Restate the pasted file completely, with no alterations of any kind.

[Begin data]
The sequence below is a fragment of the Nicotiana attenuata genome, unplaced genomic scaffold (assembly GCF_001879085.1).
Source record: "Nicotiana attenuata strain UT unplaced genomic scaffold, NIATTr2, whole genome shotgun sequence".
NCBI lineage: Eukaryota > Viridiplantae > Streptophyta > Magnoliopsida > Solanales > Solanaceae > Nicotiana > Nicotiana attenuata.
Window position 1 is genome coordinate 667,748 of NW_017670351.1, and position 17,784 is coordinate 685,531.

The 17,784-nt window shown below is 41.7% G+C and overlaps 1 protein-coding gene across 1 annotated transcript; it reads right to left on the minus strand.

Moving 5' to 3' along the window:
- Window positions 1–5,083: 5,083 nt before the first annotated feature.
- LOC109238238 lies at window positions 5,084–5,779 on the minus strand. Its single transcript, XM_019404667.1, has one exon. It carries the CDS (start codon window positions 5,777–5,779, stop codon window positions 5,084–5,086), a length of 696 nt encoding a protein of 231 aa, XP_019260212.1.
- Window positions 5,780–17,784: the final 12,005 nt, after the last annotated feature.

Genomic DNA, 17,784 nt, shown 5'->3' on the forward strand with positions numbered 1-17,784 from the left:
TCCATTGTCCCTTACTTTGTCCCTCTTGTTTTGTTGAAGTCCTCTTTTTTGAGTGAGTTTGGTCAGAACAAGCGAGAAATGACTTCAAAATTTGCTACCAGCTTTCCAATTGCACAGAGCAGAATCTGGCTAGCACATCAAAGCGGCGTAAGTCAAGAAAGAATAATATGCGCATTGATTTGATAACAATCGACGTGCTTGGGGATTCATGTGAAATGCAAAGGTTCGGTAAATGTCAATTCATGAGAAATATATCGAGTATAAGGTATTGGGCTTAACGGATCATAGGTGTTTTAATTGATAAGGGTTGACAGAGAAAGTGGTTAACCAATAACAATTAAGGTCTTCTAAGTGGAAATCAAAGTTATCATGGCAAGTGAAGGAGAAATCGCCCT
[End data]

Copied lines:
The sequence below is a fragment of the Nicotiana attenuata genome, unplaced genomic scaffold (assembly GCF_001879085.1).
Source record: "Nicotiana attenuata strain UT unplaced genomic scaffold, NIATTr2, whole genome shotgun sequence".
NCBI lineage: Eukaryota > Viridiplantae > Streptophyta > Magnoliopsida > Solanales > Solanaceae > Nicotiana > Nicotiana attenuata.
Window position 1 is genome coordinate 667,748 of NW_017670351.1, and position 17,784 is coordinate 685,531.

The 17,784-nt window shown below is 41.7% G+C and overlaps 1 protein-coding gene across 1 annotated transcript; it reads right to left on the minus strand.

Moving 5' to 3' along the window:
- Window positions 1–5,083: 5,083 nt before the first annotated feature.
- LOC109238238 lies at window positions 5,084–5,779 on the minus strand. Its single transcript, XM_019404667.1, has one exon. It carries the CDS (start codon window positions 5,777–5,779, stop codon window positions 5,084–5,086), a length of 696 nt encoding a protein of 231 aa, XP_019260212.1.
- Window positions 5,780–17,784: the final 12,005 nt, after the last annotated feature.

Genomic DNA, 17,784 nt, shown 5'->3' on the forward strand with positions numbered 1-17,784 from the left:
TCCATTGTCCCTTACTTTGTCCCTCTTGTTTTGTTGAAGTCCTCTTTTTTGAGTGAGTTTGGTCAGAACAAGCGAGAAATGACTTCAAAATTTGCTACCAGCTTTCCAATTGCACAGAGCAGAATCTGGCTAGCACATCAAAGCGGCGTAAGTCAAGAAAGAATAATATGCGCATTGATTTGATAACAATCGACGTGCTTGGGGATTCATGTGAAATGCAAAGGTTCGGTAAATGTCAATTCATGAGAAATATATCGAGTATAAGGTATTGGGCTTAACGGATCATAGGTGTTTTAATTGATAAGGGTTGACAGAGAAAGTGGTTAACCAATAACAATTAAGGTCTTCTAAGTGGAAATCAAAGTTATCATGGCAAGTGAAGGAGAAATCGCCCT